Tuesday, August 30, 2011

Illustrating the Chapter Book vs. the Picture Book

Picture books are full of color, action, and interest.  Chapter books are full of images for the mind, fewer illustrations, and less color. Even with these differences, there are striking similarities in illustrating a chapter book and a picture book.  The most successful picture books and chapter books will keep the readers interested, amused, and entertained.

Attitude is important when approaching the chapter book illustration assignment.
Be prepared to read carefully and perhaps more than once per chapter.
Just as the picture book requires careful study to find the key points to illustrate, the chapter book is begging for careful study.

The approach to illustrating a chapter book is quite different from illustrating a picture book.  To most the difference is fairly obvious.  Picture books contain large illustrations in full color.  Chapter books, while they may have a colorful cover, are normally illustrated in black and white.

Some situations call for more drama in the illsutrations.  Darker tones and
a somber mood are conveyed with strong darks and lights.
The way an illustrator approaches these two types of books can be as different from one another as color is from black and white.  There is certainly a great deal of thinking that goes into planning a picture book.  Illustrations need to be carefully spaced within the story.  A picture book may have 16 to 24 or more full color illustrations. The artist needs to find the perfect balance between the illustrations, the story, and the page count.  Storyboards are extremely useful in planning the pace of the illustrations and the pacing of the text from page to page.  Illustrations normally flow from left to right to keep the reader engaged in turning the page.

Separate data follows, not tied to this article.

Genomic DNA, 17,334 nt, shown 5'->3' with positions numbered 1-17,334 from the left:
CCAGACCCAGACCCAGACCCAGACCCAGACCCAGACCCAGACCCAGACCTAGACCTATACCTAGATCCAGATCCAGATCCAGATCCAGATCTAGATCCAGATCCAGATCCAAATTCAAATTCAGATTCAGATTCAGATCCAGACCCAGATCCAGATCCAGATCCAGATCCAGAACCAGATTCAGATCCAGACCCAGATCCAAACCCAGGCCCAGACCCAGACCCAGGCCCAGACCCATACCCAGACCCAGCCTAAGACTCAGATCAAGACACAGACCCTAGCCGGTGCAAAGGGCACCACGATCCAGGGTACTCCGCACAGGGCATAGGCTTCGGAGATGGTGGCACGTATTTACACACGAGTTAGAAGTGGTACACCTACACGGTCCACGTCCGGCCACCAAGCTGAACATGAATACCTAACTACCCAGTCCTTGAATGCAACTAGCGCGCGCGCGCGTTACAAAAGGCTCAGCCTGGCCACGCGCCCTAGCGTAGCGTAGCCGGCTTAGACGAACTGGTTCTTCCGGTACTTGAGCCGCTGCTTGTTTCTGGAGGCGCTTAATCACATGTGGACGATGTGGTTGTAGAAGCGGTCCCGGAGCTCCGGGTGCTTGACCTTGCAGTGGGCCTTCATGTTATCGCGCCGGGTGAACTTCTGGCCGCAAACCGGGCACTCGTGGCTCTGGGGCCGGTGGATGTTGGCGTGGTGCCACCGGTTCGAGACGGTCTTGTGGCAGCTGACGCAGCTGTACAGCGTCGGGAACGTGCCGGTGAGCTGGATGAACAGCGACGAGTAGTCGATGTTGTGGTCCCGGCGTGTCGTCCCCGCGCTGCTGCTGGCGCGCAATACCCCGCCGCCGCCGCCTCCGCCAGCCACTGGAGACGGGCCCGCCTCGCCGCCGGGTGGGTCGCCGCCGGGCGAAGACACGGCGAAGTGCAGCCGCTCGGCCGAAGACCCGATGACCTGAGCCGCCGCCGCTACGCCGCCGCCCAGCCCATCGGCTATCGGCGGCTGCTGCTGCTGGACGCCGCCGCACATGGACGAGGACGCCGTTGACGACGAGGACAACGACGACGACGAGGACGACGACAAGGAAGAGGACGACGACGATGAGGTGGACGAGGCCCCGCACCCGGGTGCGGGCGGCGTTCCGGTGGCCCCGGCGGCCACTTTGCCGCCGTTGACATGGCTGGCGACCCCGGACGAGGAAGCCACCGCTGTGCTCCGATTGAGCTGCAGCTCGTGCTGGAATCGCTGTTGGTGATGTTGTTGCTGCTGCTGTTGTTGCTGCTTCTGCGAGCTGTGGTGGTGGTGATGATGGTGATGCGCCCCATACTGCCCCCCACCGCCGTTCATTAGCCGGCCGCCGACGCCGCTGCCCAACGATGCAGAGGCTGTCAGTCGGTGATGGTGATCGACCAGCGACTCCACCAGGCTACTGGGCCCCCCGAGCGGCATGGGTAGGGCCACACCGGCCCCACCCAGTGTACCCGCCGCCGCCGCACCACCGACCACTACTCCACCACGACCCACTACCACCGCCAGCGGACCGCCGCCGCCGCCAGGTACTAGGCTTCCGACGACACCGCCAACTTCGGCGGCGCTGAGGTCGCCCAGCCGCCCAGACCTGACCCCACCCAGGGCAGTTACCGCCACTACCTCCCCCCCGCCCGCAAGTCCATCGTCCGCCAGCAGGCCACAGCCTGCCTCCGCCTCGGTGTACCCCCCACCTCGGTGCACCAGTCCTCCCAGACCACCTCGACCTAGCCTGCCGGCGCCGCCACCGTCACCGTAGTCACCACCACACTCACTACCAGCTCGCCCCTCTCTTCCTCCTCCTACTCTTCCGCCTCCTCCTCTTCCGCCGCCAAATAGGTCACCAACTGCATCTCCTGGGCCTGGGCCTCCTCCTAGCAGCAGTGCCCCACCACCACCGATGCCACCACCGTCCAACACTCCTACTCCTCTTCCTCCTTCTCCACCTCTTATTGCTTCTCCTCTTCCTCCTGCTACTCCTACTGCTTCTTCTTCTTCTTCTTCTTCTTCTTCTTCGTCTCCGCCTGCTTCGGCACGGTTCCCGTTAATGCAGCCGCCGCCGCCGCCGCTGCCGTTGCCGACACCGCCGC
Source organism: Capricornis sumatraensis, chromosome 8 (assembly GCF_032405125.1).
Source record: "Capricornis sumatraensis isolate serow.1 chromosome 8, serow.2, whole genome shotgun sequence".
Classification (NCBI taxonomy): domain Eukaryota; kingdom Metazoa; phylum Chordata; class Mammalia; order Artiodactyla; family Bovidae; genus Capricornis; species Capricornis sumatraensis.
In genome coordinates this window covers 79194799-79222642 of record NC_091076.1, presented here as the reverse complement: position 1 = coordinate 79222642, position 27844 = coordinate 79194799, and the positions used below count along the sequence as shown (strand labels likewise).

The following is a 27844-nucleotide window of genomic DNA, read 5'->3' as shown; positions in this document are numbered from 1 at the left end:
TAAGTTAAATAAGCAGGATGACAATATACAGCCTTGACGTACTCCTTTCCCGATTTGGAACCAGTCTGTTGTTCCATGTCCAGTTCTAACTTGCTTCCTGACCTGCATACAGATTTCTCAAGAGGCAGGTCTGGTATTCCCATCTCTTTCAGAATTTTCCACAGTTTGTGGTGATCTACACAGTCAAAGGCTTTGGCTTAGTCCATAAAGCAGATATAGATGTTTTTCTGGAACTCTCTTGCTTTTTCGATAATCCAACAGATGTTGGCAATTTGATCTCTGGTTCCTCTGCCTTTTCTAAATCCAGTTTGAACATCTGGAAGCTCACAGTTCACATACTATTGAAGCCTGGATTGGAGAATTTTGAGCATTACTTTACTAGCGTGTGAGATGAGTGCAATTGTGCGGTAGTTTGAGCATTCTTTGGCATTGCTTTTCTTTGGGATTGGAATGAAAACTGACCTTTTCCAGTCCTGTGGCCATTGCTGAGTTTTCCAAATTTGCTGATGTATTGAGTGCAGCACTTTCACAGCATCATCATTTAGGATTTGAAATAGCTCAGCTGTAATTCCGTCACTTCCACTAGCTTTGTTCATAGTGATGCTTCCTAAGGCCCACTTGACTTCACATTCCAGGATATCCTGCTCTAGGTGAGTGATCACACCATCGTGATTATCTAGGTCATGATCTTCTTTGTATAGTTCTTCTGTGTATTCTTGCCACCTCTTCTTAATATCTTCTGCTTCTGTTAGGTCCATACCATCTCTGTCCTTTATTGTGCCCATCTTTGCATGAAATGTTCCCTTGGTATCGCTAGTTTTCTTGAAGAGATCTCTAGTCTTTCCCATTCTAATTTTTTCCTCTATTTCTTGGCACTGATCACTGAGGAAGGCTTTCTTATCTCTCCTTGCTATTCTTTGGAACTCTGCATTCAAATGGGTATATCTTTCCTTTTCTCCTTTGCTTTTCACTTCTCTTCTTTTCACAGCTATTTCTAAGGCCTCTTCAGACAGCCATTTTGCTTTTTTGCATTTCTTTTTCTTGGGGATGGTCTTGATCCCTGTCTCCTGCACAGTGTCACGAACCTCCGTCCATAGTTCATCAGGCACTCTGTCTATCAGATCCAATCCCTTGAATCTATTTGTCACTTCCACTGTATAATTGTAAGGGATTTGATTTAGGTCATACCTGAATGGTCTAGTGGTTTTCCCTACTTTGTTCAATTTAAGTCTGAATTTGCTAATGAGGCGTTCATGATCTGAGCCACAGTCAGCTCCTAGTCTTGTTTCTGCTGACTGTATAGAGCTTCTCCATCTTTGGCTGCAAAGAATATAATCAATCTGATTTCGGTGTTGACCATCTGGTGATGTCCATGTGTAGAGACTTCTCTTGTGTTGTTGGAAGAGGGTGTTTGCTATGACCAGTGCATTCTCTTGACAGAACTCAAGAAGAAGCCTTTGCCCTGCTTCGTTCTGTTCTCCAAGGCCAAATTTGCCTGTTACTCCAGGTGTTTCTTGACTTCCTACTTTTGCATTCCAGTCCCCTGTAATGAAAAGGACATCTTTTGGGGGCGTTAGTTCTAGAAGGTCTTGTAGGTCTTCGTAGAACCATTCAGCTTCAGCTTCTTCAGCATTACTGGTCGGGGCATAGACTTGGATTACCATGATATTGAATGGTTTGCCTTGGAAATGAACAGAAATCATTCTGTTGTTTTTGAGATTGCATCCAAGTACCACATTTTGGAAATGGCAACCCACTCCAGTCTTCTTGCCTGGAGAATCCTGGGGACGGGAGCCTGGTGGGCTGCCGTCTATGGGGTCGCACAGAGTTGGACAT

At times chapter books may contain only 8 to 10 black and white illustrations. Although it is possible that some  may be filled with illustrations, the books themselves will be a smaller size.  The key point needs to be transmitted with less real estate and significant impact.

The intended age group needs to be considered when illustrating a chapter book.
Chapter books are intended for the older child who wants to read in depth. Even though most will have a full color cover, they may only have black and white chapter head illustrations. The illustrator needs to read the book in its entirety and perhaps more than once. For each chapter a main idea needs to be sorted out for that one chapter head illustration.  There are chapter books with full color interior illustrations, but the majority will only have either a full page chapter head illustration or something smaller in black and white or gray tones.

Chapter book illustrations are hints, previews, or perhaps a tease as to what will happen in that chapter.  The artist needs to be clever enough not to give away too much and yet dig deep into each chapter to find that one idea that will spark interest and lead the reader onward.
The illustrations in a chapter book are hints and previews for
what is about to occur.